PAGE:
Practical analysis for investment professionals
19 June 2014

World Wealth Report 2014: Can Social Media Help Close the Trust Gap?

The 2013 CFA Institute & Edelman Investor Trust Study found that trust in the investment profession is fragile — and that a lot needs to be done to improve trust, especially among individual investors. Enter the 2014 World Wealth Report from Capgemini and RBC Wealth Management, which suggests social media as a solution. While levels of trust and confidence among wealthy investors are on the rise, the report contends, “firms are aware they must work for it everyday. Social media offers the opportunity to reinforce trust by providing a platform for open, meaningful dialogue, which is capable of also driving business.”

The  authors of the report note that interest among high-net-worth individuals (HNWI) over the age of 40 in emerging digital channels such as mobile applications, video, and social media remains tepid — but that this low level of interest masks “the very strong acceptance of those channels by HNWI under 40.”

For example, 47.7% of HNWI under 40 see mobile applications as important for conducting transactions, compared with 22.5% of those over 40, and 40% view social media as an effective tool for gathering information versus only 18.9% of over-40s. In addition, 40.9% of under-40 HNWI see video as important for engagement, compared with only 24% of over-40s.

According to the report, several key catalysts will “cause an increase in the importance of social media well beyond the current level.” These include:

  • Demographics: The report’s authors believe this may be the most important driver, given the growing prominence of wealthy investors under the age of 40, and the fact that this is a “tech-savvy group that is far more open to using social media than older generations. Among under-40 HNWI, 40.5% cite social media as important for accessing information, 36.3% for engaging with wealth managers and firms, and 33.5% for executing transactions.”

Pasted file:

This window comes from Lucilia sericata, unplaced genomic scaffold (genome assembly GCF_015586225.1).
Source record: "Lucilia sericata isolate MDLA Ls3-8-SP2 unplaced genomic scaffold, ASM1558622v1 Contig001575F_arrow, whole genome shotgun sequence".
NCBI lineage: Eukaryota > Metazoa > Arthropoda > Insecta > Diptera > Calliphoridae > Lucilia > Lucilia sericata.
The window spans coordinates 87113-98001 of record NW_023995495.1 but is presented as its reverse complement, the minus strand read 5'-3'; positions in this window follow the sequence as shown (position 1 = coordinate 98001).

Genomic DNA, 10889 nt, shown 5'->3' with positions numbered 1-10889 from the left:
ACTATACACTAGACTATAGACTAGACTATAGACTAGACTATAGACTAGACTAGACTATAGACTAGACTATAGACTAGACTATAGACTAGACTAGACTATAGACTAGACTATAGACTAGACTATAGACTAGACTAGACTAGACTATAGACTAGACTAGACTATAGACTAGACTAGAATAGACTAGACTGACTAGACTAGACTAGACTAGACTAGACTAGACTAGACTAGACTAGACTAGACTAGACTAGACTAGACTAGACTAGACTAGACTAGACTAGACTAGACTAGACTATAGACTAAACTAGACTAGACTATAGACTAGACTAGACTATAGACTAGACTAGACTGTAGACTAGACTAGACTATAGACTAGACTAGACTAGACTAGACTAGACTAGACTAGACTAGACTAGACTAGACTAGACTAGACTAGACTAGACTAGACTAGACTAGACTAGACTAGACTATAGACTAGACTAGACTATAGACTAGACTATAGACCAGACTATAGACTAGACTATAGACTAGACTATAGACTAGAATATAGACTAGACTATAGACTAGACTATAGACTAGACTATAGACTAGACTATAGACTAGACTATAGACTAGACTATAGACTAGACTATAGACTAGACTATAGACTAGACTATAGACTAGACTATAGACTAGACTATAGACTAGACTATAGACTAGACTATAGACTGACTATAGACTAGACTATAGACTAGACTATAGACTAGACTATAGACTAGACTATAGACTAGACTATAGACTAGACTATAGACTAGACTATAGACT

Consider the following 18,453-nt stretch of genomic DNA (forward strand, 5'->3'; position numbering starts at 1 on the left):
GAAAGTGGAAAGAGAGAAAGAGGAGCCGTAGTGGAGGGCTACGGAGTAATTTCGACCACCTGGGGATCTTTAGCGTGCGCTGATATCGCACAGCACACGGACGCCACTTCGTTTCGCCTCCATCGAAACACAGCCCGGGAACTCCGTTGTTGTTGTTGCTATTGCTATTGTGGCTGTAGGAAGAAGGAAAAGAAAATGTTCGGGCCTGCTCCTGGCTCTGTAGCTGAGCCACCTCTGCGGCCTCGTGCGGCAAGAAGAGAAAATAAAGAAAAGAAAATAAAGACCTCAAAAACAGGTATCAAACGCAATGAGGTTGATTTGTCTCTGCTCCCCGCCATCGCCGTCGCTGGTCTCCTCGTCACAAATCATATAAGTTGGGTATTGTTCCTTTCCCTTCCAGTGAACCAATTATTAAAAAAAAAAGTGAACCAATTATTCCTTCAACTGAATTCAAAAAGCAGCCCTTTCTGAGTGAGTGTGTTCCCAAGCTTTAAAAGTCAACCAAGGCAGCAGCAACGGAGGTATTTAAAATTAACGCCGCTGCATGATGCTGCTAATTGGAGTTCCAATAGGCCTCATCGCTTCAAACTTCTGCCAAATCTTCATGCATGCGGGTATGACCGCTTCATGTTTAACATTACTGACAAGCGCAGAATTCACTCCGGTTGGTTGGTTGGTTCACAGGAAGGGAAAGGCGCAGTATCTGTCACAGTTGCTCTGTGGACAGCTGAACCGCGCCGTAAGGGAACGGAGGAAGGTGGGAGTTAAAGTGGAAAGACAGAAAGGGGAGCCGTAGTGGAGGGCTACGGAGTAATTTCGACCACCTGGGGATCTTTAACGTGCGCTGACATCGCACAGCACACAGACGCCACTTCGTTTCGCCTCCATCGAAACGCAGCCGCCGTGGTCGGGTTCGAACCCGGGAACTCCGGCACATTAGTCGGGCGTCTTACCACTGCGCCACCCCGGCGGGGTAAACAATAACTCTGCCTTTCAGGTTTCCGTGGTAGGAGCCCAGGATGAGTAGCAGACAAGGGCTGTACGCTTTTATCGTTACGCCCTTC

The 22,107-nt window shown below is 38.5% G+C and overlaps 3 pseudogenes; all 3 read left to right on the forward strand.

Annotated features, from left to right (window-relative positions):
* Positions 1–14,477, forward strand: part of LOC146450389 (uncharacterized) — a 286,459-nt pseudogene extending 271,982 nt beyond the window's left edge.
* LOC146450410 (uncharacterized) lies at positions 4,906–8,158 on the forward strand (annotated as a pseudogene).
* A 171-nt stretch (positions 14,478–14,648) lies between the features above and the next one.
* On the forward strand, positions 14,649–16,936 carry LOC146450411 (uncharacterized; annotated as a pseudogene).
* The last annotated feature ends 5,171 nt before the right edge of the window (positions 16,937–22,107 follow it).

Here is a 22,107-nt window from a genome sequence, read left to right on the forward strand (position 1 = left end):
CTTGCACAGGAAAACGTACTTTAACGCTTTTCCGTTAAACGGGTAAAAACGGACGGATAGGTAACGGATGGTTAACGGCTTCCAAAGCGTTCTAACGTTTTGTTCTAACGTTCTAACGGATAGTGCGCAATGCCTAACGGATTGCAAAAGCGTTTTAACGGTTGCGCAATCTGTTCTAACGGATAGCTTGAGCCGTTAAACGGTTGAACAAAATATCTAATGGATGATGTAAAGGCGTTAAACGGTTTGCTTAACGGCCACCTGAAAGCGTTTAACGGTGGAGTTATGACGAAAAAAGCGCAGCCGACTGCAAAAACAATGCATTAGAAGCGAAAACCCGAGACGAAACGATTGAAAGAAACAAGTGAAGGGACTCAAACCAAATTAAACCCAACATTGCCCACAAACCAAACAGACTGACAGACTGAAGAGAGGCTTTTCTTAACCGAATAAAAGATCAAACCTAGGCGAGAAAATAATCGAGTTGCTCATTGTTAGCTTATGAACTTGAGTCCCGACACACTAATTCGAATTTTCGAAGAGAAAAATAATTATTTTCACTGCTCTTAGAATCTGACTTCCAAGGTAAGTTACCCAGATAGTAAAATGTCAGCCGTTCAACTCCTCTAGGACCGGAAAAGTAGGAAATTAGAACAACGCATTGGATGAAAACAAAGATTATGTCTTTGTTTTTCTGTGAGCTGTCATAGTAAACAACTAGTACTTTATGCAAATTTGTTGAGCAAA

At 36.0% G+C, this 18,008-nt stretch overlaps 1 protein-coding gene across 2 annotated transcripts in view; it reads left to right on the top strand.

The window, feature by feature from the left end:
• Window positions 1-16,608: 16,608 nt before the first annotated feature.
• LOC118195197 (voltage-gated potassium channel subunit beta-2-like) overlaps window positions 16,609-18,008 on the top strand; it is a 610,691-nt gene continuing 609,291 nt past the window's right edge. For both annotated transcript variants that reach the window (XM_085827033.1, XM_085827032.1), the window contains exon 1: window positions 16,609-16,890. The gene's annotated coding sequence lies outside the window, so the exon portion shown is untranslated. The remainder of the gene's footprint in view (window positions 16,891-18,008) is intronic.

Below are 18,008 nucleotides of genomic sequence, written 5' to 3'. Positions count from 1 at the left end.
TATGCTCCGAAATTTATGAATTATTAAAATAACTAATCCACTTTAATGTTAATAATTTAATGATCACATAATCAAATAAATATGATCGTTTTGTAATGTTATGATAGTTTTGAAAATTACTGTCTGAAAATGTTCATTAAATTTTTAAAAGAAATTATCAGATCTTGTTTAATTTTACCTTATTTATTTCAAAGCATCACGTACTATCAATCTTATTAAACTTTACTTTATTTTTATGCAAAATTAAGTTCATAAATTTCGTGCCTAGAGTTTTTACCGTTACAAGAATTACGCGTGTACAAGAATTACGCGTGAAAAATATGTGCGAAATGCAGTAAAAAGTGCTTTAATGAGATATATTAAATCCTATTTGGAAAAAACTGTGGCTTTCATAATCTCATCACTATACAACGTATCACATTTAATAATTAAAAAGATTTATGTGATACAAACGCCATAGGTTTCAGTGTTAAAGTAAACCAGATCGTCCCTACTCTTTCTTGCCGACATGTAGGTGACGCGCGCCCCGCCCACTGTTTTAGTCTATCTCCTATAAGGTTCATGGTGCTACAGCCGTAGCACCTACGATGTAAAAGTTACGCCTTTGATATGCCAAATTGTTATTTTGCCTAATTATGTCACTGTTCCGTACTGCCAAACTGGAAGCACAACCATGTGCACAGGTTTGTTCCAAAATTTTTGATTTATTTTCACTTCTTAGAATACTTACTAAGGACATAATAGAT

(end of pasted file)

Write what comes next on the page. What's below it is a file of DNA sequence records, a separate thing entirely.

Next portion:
• Technology: “Social media software customized for the wealth management industry is becoming increasingly available, providing functionality such as content libraries, contact management tools, and data analytics, while ensuring compliance in terms of monitoring, archiving, and wealth manager practices.”
  • Regulations: Regulators, notably the Financial Industry Regulatory Authority (FINRA) in the US, have “become more proactive in educating themselves and developing pragmatic guidance, giving firms more comfort moving ahead with social media initiatives that were once stalled by a lack of regulatory clarity.”

The report outlined four elements for an effective social media strategy, excerpted below:

  • Be Findable: Social networks have become the personal directories of the modern era, so the most important starting point is to be findable by potential and current clients, as well as centers of influence and potential talent recruits.
  • Grow Networks: A critical mass of participating HNWI and other key groups, such as centers of influence and top industry talent, is necessary in your social network.
  • Listen: Firms need to be able to listen and act on key triggers and opportunities, such as HNWI life changes, including marriage, a new baby, or buying a home. This is a more advanced skill set for firms, but third parties are increasingly providing the algorithms and natural language-processing techniques required. Additionally, listening is critical for brand development and reputation management.
  • Communicate: Firms must become more comfortable with letting their wealth managers engage with clients via social media. Although communication for some firms will occur through pre-approved content libraries, other firms are moving to real-time, two-way interactions through social media.

Of course, implementing an effective social media strategy is not easy. As the authors note, “numerous challenges to social media’s expansion in wealth management remain,” including the fact that there is still “a significant lack of clarity” on the regulatory front (a global issue) and firms are unclear on how to measure success.

Nonetheless, the path forward is clear: “Firms need to adopt the same transformational mindset shift when embarking on a social media strategy as when thinking about their digital strategies overall. Simply adding tools will not be enough. Only through trained and engaged individual wealth managers and top-down leadership commitment will social media adoption and ROI appear,” the report contends.

Additional resources:


Please note that the content of this site should not be construed as investment advice, nor do the opinions expressed necessarily reflect the views of CFA Institute.

Photo credit: ©2014 Capgemini & RBC Wealth Management

About the Author(s)
Lauren Foster

Lauren Foster is the former managing editor of Enterprising Investor and co-lead of CFA Institute’s Women in Investment Management initiative. Previously, she worked as a freelance writer for Barron’s and the Financial Times. Prior to her freelance work, Foster spent nearly a decade on staff at the FT as a reporter and editor based in the New York bureau. Foster holds a BA in political science from the University of Cape Town, and an MS in journalism from Columbia University.

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